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The new Interest Ceiling Act sets a 20% interest rate cap on loans over USD 2,000 and limits the cost of the loan to USD 150 per year.

The new Interest Ceiling Act also limits the costs of extending the payment period, which can be charged at a total of USD 20 per year. You may be charged up to five USDos at a time for a single extension of the payment period, provided that the payment period is extended by at least 14 days.

What does the new Interest Ceiling Law mean for the consumer?

What does the new Interest Ceiling Law mean for the consumer?

For consumers, a tighter interest rate cap is mainly a positive thing: it increases competition between market players, makes loan rates more consumer friendly and simplifies credit marketing. So you may be able to get a better loan in the future.

It is also easier for you to keep track of the total cost of your loans. In the past, the cost of borrowing was controlled by limiting the effective annual interest rate, a formula which is quite challenging for the average consumer. The new law will move to a separate model governing interest and other borrowing costs. Now, the complexity of calculating the effective annual interest rate is no longer of equal importance, as the nominal interest rate of a loan may in future be up to 20% and the cost of the loan is limited to USD 150 per annum.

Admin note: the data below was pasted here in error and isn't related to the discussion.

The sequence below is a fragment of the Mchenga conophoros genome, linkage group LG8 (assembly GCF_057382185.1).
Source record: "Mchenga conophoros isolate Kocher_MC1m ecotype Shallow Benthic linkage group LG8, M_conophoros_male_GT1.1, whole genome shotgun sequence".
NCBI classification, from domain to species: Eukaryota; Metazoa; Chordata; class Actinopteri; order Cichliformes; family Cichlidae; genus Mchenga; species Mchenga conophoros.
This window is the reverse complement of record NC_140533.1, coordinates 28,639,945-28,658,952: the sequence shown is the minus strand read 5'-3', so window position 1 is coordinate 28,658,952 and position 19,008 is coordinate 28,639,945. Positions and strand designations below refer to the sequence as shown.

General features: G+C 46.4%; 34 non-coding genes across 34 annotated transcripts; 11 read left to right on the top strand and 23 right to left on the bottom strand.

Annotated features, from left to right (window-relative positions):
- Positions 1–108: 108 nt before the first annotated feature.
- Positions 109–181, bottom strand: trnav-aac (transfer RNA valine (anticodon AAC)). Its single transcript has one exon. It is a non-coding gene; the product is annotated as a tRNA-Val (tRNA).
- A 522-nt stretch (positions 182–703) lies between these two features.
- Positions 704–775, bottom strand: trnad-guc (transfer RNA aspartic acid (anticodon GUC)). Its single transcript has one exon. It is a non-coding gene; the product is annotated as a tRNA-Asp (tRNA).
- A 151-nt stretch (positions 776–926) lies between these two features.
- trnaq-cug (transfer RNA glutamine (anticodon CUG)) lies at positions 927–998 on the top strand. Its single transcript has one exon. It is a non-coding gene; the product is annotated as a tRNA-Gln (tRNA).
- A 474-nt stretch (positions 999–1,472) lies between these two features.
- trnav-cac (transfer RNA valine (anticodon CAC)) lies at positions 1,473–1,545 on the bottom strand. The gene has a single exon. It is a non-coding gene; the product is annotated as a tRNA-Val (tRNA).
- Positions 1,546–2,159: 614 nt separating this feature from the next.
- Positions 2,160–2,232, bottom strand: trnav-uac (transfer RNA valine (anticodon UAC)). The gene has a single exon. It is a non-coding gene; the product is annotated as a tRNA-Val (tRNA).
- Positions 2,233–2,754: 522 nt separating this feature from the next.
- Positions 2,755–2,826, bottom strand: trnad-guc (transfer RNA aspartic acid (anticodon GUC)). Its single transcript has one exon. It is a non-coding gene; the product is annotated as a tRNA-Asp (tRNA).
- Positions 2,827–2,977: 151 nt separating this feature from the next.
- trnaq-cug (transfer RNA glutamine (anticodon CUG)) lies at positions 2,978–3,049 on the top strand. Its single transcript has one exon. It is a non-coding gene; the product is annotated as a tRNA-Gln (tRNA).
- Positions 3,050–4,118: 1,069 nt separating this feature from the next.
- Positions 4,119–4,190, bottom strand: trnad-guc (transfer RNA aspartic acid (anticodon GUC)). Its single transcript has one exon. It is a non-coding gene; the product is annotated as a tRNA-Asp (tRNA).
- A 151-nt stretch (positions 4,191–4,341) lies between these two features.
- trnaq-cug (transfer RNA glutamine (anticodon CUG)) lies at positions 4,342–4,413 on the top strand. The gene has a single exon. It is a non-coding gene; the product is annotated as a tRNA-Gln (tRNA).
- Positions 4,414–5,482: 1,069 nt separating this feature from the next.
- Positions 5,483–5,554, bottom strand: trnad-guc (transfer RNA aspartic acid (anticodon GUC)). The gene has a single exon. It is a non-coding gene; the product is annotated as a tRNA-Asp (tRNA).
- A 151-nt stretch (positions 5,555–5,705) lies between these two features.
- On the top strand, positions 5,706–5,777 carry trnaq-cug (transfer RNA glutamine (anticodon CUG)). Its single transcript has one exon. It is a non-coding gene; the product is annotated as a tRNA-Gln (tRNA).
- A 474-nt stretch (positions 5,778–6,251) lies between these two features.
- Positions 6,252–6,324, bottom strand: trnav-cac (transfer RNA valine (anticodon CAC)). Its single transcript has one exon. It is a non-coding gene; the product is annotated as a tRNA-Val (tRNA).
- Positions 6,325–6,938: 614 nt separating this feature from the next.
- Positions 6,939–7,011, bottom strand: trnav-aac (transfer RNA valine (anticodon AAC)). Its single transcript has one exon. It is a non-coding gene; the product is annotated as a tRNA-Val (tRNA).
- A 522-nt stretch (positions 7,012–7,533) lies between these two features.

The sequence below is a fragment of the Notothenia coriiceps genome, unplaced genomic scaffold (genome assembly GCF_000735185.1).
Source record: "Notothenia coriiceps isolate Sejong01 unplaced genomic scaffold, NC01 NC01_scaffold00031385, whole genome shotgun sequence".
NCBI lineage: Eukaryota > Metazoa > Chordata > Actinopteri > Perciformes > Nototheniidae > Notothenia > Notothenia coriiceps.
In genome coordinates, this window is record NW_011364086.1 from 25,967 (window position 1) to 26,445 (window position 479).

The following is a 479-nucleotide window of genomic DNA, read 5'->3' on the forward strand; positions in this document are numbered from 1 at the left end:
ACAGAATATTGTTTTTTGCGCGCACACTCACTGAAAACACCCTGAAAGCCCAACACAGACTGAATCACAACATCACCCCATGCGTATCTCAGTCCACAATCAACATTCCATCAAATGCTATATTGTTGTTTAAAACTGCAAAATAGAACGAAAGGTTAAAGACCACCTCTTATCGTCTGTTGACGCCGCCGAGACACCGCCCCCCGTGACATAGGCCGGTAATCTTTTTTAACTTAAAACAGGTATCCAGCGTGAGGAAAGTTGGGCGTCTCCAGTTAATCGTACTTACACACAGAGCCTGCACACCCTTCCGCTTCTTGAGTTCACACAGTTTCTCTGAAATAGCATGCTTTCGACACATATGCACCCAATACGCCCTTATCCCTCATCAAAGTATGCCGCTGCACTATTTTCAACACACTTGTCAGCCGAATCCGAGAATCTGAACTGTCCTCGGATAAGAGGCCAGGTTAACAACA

On the other hand, the criteria for granting credit are tightening, so it may not be easy for all those who have previously obtained credit to do so in the future. This is due to a reduction in the risk-taking capacity of credit lenders.

What does the new law mean for the industry? 


Changes in the tightened interest rate ceiling law will initially be reflected in the consumer credit market and in competition between financial companies. Banks and large financial companies are already preparing for the future law by starting to grant low-interest and unsecured consumer loans.

Indeed, it is predictable that the consumer credit market will remain in the hands of banks and larger financial companies and that smaller financial companies will disappear as competition intensifies. The interest rate cap on loans was last adjusted in 2013, when a consumer interest rate cap of 50% was set for consumer loans below USD 2,000. With the previous legislative reform, more than half of the industry’s employees ceased operations.

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